Chrysler Agrees To Recall 1.56 Million Jeeps Over Fires After All

In a surprising reversal from earlier statements, Chrysler officials say they have agreed to voluntarily recall some 1.56 of the 2.7 million Jeep Liberty and Grand Cherokee models at risk for fires. The move, they say, will resolve their "dispute" with the federal government.

The National Highway Traffic Safety Administration has said that plastic gas tanks behind the axles of 1993-2004 Grand Cherokee and 2002-07 Liberty models can be punctured and catch fire when hit from behind.

It's an unexpected move from Chrysler for sure. Just a few hours ago, the company seemed poised to ignore the recall request, an extremely rare move for any automaker. Chrysler previously claimed that a recall was unnecessary because the vehicles are safe.

In a statement, Chrysler said that they "will conduct a voluntary campaign with respect to the vehicles in question that, in addition to a visual inspection of the vehicle will, if necessary, provide an upgrade to the rear structure of the vehicle to better manage crash forces in low-speed impacts."

At the same time, they say that their Jeep models are among the safest in their class, nor are they saying there was in fact a defect. But they seem to recognize what some (including your humble author) have been saying since this controversy first arose: They may be right, but people are still concerned about their safety, and that can be a far more expensive problem than any recall.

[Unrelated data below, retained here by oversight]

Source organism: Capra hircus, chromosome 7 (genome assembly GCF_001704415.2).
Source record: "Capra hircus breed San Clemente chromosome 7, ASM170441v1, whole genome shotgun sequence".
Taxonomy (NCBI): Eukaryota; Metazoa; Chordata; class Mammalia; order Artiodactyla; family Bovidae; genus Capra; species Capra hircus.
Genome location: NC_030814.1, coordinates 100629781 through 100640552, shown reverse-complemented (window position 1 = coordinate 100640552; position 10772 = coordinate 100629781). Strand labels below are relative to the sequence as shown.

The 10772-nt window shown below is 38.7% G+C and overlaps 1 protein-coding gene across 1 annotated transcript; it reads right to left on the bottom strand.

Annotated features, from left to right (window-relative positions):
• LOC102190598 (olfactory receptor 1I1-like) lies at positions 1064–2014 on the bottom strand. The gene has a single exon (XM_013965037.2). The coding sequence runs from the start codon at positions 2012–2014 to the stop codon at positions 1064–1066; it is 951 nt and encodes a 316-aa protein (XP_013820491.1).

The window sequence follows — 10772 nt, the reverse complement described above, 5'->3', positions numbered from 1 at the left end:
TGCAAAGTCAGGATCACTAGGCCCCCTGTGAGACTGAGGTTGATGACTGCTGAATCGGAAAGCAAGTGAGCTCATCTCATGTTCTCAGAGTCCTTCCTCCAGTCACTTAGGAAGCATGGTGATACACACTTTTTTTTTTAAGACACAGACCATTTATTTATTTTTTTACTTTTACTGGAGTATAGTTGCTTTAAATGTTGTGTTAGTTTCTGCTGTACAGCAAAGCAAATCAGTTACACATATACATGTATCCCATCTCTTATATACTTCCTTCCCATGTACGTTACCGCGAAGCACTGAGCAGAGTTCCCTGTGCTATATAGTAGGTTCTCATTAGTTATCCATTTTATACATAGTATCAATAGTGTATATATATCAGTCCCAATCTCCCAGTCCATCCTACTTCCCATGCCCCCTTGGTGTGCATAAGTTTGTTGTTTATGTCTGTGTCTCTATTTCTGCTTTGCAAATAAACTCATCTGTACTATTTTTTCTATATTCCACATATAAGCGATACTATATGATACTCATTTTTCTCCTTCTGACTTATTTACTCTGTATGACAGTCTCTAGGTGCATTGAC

Chrysler Group’s analysis of the data confirms that these vehicles are not defective and are among the safest in the peer group. Nonetheless, Chrysler Group recognizes that this matter has raised concerns for its customers and wants to take further steps, in coordination with NHTSA, to provide additional measures to supplement the safety of its vehicles.

Chrysler Group regards safety as a paramount concern and does not compromise on the safety of our customers and their families.

What do you guys think? Did Chrysler make the right move here, or did they cave to pressure from the government and the public?

Update: Here's Michelle Krebs, an analyst for Edmunds.com:

"We haven't seen all of the details of the voluntary recall so we don't know what precisely Chrysler and NHTSA have agreed to. But Chrysler obviously calculated the risks and benefits and concluded that the cost to repair these vehicles isn't as expensive as the potential long-term damage that could come from bad PR. This was probably the right decision by Chrysler. Last year there were 659 recalls issued by NHTSA, and none of them appear to have had a lasting negative impact on any brand. Once the smoke settles, I expect that this will be just a minor blip in Jeep's history."

Update 2: The fix will include the possible instillation of a trailer hitcher on about 1.56 million models, not including '99 to '04 Grand Cherokees which are under a "customer service action."

Photo credit NHTSA